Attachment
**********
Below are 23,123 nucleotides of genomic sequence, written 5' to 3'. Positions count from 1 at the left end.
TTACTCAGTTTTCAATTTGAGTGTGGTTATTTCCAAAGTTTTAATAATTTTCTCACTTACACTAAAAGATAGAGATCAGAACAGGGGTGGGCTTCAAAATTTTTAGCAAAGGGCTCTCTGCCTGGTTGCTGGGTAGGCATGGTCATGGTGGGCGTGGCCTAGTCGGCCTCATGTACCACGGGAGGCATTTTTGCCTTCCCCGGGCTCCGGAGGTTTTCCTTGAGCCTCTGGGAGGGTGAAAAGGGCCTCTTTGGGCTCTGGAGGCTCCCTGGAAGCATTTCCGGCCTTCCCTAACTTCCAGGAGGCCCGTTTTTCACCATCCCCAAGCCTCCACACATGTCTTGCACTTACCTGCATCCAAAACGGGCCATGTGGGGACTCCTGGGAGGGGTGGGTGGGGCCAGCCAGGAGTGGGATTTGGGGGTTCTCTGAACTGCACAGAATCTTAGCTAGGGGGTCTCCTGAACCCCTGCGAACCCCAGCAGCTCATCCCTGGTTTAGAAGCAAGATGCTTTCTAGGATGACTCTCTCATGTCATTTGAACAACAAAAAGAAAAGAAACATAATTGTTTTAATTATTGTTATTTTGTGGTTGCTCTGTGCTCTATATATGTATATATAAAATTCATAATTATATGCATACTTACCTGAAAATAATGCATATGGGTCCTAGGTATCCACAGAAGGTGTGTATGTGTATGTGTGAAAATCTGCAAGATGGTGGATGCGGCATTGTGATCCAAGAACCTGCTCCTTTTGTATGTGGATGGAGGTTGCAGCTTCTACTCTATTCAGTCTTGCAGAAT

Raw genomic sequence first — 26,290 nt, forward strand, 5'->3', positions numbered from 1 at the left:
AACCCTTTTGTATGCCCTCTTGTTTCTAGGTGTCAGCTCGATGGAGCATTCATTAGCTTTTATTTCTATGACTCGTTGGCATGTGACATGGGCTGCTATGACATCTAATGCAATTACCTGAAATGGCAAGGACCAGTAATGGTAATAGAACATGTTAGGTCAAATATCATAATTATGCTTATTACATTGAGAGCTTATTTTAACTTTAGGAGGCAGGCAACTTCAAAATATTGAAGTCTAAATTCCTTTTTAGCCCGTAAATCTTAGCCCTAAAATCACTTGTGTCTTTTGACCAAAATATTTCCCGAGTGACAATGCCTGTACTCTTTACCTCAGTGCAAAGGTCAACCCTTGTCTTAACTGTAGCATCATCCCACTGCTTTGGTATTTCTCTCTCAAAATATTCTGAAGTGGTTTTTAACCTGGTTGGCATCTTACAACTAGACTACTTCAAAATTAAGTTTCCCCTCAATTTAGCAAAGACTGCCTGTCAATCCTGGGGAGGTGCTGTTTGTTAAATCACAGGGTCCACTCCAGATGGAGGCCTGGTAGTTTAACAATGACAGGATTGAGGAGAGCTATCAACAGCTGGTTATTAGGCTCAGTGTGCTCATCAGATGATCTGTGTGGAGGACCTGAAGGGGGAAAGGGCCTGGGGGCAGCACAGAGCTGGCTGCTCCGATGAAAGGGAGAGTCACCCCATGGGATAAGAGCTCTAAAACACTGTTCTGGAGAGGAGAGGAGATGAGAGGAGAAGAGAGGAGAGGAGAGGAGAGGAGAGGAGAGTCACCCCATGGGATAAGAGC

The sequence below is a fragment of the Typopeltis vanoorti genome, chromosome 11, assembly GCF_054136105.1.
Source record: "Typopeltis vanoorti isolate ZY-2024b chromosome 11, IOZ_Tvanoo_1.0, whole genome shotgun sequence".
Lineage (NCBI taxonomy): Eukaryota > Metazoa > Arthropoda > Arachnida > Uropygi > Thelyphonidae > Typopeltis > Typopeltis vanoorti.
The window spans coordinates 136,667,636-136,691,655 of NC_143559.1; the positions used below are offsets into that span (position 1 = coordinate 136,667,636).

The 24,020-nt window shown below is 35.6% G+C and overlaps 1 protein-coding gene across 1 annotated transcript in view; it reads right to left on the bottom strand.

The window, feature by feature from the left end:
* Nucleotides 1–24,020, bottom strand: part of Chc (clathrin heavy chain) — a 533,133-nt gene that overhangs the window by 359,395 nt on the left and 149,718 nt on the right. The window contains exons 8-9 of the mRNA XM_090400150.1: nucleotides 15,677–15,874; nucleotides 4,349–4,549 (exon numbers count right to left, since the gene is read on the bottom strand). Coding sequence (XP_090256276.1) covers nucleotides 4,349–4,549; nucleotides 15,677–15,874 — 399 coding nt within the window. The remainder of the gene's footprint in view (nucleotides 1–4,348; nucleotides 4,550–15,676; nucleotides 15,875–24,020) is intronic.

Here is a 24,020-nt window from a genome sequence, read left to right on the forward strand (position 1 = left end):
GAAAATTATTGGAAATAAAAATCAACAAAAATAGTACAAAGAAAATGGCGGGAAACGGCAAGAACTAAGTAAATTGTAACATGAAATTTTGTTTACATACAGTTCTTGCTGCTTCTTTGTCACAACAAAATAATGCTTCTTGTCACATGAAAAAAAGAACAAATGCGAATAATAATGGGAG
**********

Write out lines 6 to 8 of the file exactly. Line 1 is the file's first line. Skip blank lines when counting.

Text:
Source record: "Typopeltis vanoorti isolate ZY-2024b chromosome 11, IOZ_Tvanoo_1.0, whole genome shotgun sequence".
Lineage (NCBI taxonomy): Eukaryota > Metazoa > Arthropoda > Arachnida > Uropygi > Thelyphonidae > Typopeltis > Typopeltis vanoorti.
The window spans coordinates 136,667,636-136,691,655 of NC_143559.1; the positions used below are offsets into that span (position 1 = coordinate 136,667,636).